Everyone is wary of the unknown. When students come to college, they are both scared and curious about how they will be received by their peers, seniors, supervisors, and professors. As a general rule of thumb, higher education institutions should strive to make the shared space between academics and students safe and fun.
This is especially important for the most vulnerable students of the lot who are looking for security and acceptance during a time that will shape most of their adult life. Providing LGBTQ students with an inclusive curriculum, supportive staff, and school policies that are accepting of them can positively impact their learning outcomes and help them feel a sense of belonging to their college. Here are some tips that you, as an administrator or teacher, can take to ensure students feel heard and accepted in your educational institution.
Show support with peace signs
When students enter college, they likely have not talked to many people on campus. The first sign of safety they might feel is through the slogans and posters they find on walls and bulletin boards. You can post multiple LGBTQ acceptance signs around classrooms, halls, or other common shared student spaces so that LGBTQ youth feel at ease. It conveys that you, as an educator, care about a student’s identity and mental well-being and are willing to challenge anti-LGBTQ harassment or language. It also leaves the door open for vulnerable youth to come and have open discussions with their professors, supervisors, or counselors in an LGBTQ context.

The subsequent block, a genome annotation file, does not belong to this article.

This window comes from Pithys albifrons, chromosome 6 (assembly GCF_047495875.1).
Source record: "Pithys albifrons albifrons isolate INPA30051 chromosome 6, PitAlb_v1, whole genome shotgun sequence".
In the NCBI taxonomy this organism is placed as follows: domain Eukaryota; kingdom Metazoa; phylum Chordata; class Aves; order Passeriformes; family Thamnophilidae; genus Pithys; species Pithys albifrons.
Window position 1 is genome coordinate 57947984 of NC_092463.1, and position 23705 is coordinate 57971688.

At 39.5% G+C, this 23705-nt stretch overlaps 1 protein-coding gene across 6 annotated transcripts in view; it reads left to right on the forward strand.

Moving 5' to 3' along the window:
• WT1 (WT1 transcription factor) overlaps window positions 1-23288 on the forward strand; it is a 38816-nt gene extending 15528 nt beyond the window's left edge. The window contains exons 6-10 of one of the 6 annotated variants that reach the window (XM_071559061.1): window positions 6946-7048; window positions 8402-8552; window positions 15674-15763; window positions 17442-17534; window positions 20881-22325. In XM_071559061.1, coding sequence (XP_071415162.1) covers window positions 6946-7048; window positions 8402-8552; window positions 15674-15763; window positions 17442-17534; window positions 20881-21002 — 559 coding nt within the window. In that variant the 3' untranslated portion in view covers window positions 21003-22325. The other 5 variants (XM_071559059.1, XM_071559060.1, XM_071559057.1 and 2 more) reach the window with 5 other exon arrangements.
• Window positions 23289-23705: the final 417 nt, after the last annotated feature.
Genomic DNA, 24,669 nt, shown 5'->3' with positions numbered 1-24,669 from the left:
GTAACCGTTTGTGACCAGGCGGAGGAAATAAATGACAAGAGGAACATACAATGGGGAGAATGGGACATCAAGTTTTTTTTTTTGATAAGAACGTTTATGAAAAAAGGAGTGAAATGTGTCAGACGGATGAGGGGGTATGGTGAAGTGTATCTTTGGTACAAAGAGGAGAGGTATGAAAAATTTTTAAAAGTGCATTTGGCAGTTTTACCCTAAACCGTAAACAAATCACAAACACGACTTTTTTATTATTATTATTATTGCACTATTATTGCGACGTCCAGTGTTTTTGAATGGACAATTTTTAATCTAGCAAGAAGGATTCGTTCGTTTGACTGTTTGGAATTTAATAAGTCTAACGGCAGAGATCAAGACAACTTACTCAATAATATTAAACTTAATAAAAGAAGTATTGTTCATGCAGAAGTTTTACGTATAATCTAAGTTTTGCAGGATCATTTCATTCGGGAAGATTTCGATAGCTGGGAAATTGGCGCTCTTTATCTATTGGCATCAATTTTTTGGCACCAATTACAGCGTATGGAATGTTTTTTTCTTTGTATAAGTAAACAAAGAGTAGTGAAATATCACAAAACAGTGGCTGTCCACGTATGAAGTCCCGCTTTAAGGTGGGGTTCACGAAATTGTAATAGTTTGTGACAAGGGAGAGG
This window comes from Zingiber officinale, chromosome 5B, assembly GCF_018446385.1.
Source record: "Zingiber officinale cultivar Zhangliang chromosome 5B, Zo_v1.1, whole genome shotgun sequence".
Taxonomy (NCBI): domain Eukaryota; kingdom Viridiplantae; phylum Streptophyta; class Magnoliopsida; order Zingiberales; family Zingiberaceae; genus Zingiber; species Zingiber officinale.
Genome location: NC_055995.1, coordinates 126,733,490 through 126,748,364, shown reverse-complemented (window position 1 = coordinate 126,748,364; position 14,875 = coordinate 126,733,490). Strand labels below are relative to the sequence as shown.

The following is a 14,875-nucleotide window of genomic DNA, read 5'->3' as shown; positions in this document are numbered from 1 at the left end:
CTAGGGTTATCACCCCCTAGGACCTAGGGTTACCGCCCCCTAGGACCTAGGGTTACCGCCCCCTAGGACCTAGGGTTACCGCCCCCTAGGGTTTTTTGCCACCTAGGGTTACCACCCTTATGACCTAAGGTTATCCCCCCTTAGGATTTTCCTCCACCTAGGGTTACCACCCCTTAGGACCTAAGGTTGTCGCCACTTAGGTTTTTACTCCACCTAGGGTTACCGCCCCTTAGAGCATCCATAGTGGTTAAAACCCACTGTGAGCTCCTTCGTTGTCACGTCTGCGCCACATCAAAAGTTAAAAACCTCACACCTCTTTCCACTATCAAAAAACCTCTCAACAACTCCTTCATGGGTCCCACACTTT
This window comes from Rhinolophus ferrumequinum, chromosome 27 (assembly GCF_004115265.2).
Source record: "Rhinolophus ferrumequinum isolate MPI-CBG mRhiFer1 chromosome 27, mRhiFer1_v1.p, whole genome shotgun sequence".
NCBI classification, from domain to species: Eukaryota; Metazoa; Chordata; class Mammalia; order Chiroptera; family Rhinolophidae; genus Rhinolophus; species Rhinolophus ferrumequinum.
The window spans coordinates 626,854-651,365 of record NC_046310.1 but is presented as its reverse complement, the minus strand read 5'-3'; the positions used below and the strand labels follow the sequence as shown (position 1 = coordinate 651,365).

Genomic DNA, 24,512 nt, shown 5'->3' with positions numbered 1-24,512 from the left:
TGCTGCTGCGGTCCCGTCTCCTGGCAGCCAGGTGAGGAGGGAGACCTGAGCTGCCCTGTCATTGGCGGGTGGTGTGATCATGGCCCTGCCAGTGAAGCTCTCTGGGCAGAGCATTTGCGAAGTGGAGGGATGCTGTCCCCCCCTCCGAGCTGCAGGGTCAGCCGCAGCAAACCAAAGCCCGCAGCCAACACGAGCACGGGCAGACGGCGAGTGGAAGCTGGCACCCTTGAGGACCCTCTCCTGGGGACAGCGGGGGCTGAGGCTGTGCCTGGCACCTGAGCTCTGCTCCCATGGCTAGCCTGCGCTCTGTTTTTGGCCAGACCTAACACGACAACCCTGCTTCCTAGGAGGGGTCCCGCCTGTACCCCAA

Get the administration to commit
As a teacher, you can push the institution to devise policies and specific programs for LGBTQ youth that make them feel welcome on campus. While your administration might not be trying to discriminate, there is a need to make additional policies for vulnerable students so their academic experience is not affected by any bias. It is always good to be clear in your policies so students don’t feel misrepresented. Plus, you don’t leave room for misinterpretation.
Perhaps the college needs to revise its sexual harassment policy. Are they inclusive in how gender or sexual identity is mentioned in the handbooks? Advocate for their rights and bring to attention things that might be overlooked. LGBTQ students will appreciate your sincere interest in helping them find their voices and a place in the college.
According to the American Federation of Teachers, school-based extracurricular groups are likely to shape school climate, affect student performance, and address inequality. As an administrator or a teacher, you can advocate for an LGBTQ community so it can help reduce discrimination against students and give them a space where they feel a sense of belonging.
These communities can create awareness through seminars or campaigns to ensure the college policies and curriculum are inclusive. Not only does this create a culture of acceptance, but when prospective LGBTQ students find out about such communities, they are less worried about what might happen.